Amid CCP Virus Fallout, US Should Pivot Towards Taiwan & Away from China: Former US Diplomat William Stanton

April 15, 2020 Updated: April 15, 2020

What explains Taiwan’s success in containing coronavirus, or CCP virus, despite Taiwan’s close proximity to mainland China?

How has the Chinese Communist Party influenced the WHO?

Over the past several decades, how has US policy towards China been mistaken and shortsighted?

How would the US. and other free countries in the West benefit from a closer relationship with Taiwan?

In this episode, we sit down with Dr. William Stanton, who served for 34 years as US diplomat, including two assignments at the US Embassy in Beijing. His final posting was as Director of the American Institute in Taiwan, the equivalent role to Ambassador. Now he is Vice President of the National Yang-Ming University of Taiwan.

This is American Thought Leaders 🇺🇸, and I’m Jan Jekielek.

Jan Jekielek: Dr. William Stanton, it’s such a pleasure to have you on American Thought Leaders.

Dr. William Stanton: And it’s a great pleasure to have this opportunity to talk with you. I’ve often watched you online, and it’s quite an honor actually to be asked to do an interview with you.

Mr. Jekielek: Well you’re top of my list right now because you’ve been in Taiwan for at least a decade now. You are vice president of one of the major health universities, and you have a ton of diplomatic experience in China. You have this unique perspective where you can look at the China reality, and look at the Taiwan reality. And right now this is front and center with coronavirus. While China has had a destructive policy or approach to coronavirus, Taiwan has had a model policy. Let’s hear your thoughts.

Dr. Stanton: Well, Taiwan has done a fantastic job—it doesn’t surprise me—in controlling the virus. There have only been, I think, six deaths as of now, and fewer than 400 cases, I believe, somewhere around there. And compared to what we’re facing in the United States, of course, it’s a much smaller population, but still there are 23.5 million people in Taiwan, and yet it’s really managed to control the spread of the virus. And I think that reflects well on the medical system they have here, but I think it also speaks enormously well for the measures that the Taiwanese adopted from early on. Sometimes [those measures are] contrary to what they’re being told—the little that they were told—by the PRC government officials they met with, but also quite different from what the WHO was saying. So they addressed the issues very early on.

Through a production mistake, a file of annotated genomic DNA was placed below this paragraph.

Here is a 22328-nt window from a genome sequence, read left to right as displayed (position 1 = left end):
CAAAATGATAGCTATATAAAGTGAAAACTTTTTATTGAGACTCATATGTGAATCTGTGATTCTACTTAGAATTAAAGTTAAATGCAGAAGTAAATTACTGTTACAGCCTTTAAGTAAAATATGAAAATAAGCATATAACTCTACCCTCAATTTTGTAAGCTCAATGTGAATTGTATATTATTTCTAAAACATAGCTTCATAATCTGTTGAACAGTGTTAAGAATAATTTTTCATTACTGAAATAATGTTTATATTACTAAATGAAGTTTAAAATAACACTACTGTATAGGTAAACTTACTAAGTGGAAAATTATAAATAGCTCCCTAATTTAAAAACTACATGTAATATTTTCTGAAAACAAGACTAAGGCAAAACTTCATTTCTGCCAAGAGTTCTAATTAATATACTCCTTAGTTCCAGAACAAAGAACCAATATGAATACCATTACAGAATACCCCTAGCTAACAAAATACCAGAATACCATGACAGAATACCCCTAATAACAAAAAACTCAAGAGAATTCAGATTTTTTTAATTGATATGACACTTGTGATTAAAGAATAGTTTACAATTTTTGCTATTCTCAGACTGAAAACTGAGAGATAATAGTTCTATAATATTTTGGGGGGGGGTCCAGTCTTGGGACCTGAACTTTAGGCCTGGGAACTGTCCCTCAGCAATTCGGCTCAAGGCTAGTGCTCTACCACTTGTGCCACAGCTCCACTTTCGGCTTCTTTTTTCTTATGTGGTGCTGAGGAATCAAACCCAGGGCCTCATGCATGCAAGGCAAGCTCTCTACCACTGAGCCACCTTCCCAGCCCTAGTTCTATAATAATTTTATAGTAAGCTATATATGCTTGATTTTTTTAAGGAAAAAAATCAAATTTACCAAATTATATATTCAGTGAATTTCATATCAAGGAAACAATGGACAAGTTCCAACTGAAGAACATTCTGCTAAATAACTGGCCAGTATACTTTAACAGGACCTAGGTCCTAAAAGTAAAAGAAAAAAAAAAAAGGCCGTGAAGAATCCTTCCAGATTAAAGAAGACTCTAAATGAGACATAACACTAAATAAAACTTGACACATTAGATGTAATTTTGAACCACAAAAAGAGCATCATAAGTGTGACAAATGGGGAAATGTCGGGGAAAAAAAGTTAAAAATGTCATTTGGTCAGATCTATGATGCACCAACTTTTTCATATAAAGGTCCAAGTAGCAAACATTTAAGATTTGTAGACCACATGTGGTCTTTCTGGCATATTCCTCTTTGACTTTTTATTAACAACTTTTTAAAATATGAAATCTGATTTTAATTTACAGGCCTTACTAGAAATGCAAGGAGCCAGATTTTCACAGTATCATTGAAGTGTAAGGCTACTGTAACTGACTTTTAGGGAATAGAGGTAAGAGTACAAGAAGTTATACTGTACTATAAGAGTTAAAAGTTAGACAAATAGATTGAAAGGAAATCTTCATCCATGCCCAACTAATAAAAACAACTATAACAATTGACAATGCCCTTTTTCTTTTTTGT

They were well prepared because of their experience with the SARS outbreak in 2003. It was at that time, I understand that people got used to wearing masks to begin with when they had a cold so they wouldn’t spread it. But in addition to that, they were well prepared in other ways. They had already set up a structure for an emergency epidemic committee to make decisions before it was accepted that this is something you should do. In fact, they were a bit condemned by WHO. They began examining flights or passengers on all flights from Wuhan, then subsequently before it was a general practice, they began actually halting all flights from Wuhan. And so they took the right steps, they had a good system, they were prepared, and they also got buy-in from the public. I think the public trusts the government for its transparency, its honesty. I mean, it’s a democracy. And, the public is treated in that way. And they respond positively as well. So everyone is avoiding, you know, maintaining social distance. I’m teaching classes now online, so we’re all contributing to the ongoing effort. But I think, unfortunately, Taiwan is often overlooked by the rest of the world. The Wuhan virus has caused many people, numerous magazines and newspapers and journals, as well as many well-known personalities to say, “Hey, Taiwan’s doing a great job.” So I’m proud of Taiwan for that reason, and I’m proud that they’ve been able to show how it should be done to get control of this deadly disease.

Mr. Jekielek: It’s almost as if the fact that Taiwan hasn’t been allowed into the WHO helped in this case.

Dr. Stanton: Ironically, I think that’s true. I’ve read online that apparently under the previous administration, Under Ma Ying-jeou, who was primarily focused on improving relations with the PRC, or as he would say, Mainland China, he apparently reached a secret agreement at some point with the Chinese government—the PRC government—that Taiwan would be allowed to be an observer, but not a member, when the World Health Organization had its annual meeting, and so for a few years, they were able to go, but there were conditions,. They had to go under the name Chinese Taipei, they could not be on a committee that met during that meeting, where actual guidelines and the most substantive issues were being discussed. It all had to come from the PRC itself.